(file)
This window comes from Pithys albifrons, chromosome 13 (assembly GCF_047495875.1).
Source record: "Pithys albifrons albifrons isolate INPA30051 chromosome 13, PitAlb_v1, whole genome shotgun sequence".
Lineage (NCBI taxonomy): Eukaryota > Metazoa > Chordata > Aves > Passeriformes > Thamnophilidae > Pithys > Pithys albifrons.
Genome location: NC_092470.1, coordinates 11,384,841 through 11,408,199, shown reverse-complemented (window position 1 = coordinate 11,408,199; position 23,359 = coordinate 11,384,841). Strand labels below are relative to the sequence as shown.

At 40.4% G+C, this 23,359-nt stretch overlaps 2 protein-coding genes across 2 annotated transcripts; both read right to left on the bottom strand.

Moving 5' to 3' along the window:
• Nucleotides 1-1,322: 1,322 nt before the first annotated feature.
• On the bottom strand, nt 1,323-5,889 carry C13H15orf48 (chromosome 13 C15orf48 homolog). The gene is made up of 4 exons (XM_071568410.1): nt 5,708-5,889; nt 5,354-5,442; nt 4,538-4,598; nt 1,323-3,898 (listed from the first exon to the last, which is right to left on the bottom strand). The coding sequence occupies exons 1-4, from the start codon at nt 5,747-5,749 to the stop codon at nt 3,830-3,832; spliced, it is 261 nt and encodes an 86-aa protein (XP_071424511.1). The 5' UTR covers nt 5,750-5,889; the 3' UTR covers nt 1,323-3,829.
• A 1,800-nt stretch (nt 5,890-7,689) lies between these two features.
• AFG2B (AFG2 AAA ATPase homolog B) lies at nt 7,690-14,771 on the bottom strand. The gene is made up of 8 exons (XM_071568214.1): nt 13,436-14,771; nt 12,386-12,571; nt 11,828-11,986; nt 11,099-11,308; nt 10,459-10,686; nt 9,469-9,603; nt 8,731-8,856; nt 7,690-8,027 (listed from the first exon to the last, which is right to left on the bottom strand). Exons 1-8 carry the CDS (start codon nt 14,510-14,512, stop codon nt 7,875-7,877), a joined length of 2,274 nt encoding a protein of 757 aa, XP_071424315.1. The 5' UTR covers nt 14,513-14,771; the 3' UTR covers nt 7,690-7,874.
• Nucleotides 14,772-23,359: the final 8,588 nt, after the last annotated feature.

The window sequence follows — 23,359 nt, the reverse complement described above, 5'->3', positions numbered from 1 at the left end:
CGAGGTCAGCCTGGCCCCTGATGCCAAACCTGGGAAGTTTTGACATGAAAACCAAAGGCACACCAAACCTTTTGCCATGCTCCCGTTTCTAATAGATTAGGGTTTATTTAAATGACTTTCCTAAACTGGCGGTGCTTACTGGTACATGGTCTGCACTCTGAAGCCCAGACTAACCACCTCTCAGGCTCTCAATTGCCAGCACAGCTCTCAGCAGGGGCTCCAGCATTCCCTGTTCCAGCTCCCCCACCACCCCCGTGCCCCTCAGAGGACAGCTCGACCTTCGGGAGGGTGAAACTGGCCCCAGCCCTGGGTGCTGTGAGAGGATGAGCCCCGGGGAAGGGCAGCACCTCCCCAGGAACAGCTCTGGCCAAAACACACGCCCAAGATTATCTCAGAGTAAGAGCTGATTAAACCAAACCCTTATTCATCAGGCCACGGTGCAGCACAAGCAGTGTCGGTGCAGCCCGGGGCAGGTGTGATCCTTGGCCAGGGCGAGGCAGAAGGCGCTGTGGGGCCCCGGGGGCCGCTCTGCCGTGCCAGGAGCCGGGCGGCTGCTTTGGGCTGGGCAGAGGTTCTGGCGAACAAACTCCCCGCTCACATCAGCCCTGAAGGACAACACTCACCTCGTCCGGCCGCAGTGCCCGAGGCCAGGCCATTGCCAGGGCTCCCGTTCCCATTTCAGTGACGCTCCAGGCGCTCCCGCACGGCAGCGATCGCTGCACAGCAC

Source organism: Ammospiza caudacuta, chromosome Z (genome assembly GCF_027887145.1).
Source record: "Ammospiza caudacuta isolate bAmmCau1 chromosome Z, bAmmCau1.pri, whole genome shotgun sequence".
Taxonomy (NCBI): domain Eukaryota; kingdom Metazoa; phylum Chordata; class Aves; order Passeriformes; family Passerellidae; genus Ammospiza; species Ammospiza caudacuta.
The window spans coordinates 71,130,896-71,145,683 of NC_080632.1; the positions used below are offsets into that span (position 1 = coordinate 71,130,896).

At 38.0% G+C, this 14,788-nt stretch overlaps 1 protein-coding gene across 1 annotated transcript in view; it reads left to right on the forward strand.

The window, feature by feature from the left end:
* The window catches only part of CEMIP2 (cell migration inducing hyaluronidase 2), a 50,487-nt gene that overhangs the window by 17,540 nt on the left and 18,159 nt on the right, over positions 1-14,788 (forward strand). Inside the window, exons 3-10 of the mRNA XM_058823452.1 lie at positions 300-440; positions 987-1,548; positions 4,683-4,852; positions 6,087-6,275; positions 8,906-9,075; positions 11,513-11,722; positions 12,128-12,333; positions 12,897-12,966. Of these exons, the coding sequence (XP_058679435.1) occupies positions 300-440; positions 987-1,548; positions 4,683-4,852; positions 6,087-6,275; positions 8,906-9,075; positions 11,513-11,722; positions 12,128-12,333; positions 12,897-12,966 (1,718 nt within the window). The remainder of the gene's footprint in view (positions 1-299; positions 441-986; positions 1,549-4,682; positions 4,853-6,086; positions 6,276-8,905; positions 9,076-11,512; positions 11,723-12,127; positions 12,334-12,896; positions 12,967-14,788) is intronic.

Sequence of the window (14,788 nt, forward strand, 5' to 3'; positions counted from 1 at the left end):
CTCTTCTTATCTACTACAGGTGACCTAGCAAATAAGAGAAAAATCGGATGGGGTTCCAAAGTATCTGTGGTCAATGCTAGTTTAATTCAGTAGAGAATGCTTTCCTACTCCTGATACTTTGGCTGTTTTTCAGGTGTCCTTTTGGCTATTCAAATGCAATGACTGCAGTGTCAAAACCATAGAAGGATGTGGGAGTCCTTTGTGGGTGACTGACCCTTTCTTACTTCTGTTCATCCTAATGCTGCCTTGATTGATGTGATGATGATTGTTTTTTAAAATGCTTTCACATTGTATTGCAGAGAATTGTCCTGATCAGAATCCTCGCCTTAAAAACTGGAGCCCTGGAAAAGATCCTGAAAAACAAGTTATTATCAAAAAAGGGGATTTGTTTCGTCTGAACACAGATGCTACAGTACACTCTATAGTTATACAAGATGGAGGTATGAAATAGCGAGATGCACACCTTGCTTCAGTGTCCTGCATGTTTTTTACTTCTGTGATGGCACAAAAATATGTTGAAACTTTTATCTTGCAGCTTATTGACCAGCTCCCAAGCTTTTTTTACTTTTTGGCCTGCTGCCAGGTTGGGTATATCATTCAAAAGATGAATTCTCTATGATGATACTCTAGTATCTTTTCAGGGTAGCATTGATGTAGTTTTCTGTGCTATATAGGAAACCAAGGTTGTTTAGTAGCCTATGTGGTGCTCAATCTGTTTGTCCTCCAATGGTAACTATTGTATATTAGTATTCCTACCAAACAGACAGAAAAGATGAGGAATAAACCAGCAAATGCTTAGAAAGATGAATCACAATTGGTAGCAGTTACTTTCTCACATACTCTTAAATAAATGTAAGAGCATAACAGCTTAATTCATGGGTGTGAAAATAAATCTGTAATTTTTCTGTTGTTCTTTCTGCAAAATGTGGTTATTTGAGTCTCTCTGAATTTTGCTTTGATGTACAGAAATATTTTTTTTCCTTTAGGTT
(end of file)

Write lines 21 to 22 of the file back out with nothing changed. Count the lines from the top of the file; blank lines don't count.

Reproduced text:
Sequence of the window (14,788 nt, forward strand, 5' to 3'; positions counted from 1 at the left end):
CTCTTCTTATCTACTACAGGTGACCTAGCAAATAAGAGAAAAATCGGATGGGGTTCCAAAGTATCTGTGGTCAATGCTAGTTTAATTCAGTAGAGAATGCTTTCCTACTCCTGATACTTTGGCTGTTTTTCAGGTGTCCTTTTGGCTATTCAAATGCAATGACTGCAGTGTCAAAACCATAGAAGGATGTGGGAGTCCTTTGTGGGTGACTGACCCTTTCTTACTTCTGTTCATCCTAATGCTGCCTTGATTGATGTGATGATGATTGTTTTTTAAAATGCTTTCACATTGTATTGCAGAGAATTGTCCTGATCAGAATCCTCGCCTTAAAAACTGGAGCCCTGGAAAAGATCCTGAAAAACAAGTTATTATCAAAAAAGGGGATTTGTTTCGTCTGAACACAGATGCTACAGTACACTCTATAGTTATACAAGATGGAGGTATGAAATAGCGAGATGCACACCTTGCTTCAGTGTCCTGCATGTTTTTTACTTCTGTGATGGCACAAAAATATGTTGAAACTTTTATCTTGCAGCTTATTGACCAGCTCCCAAGCTTTTTTTACTTTTTGGCCTGCTGCCAGGTTGGGTATATCATTCAAAAGATGAATTCTCTATGATGATACTCTAGTATCTTTTCAGGGTAGCATTGATGTAGTTTTCTGTGCTATATAGGAAACCAAGGTTGTTTAGTAGCCTATGTGGTGCTCAATCTGTTTGTCCTCCAATGGTAACTATTGTATATTAGTATTCCTACCAAACAGACAGAAAAGATGAGGAATAAACCAGCAAATGCTTAGAAAGATGAATCACAATTGGTAGCAGTTACTTTCTCACATACTCTTAAATAAATGTAAGAGCATAACAGCTTAATTCATGGGTGTGAAAATAAATCTGTAATTTTTCTGTTGTTCTTTCTGCAAAATGTGGTTATTTGAGTCTCTCTGAATTTTGCTTTGATGTACAGAAATATTTTTTTTCCTTTAGGTT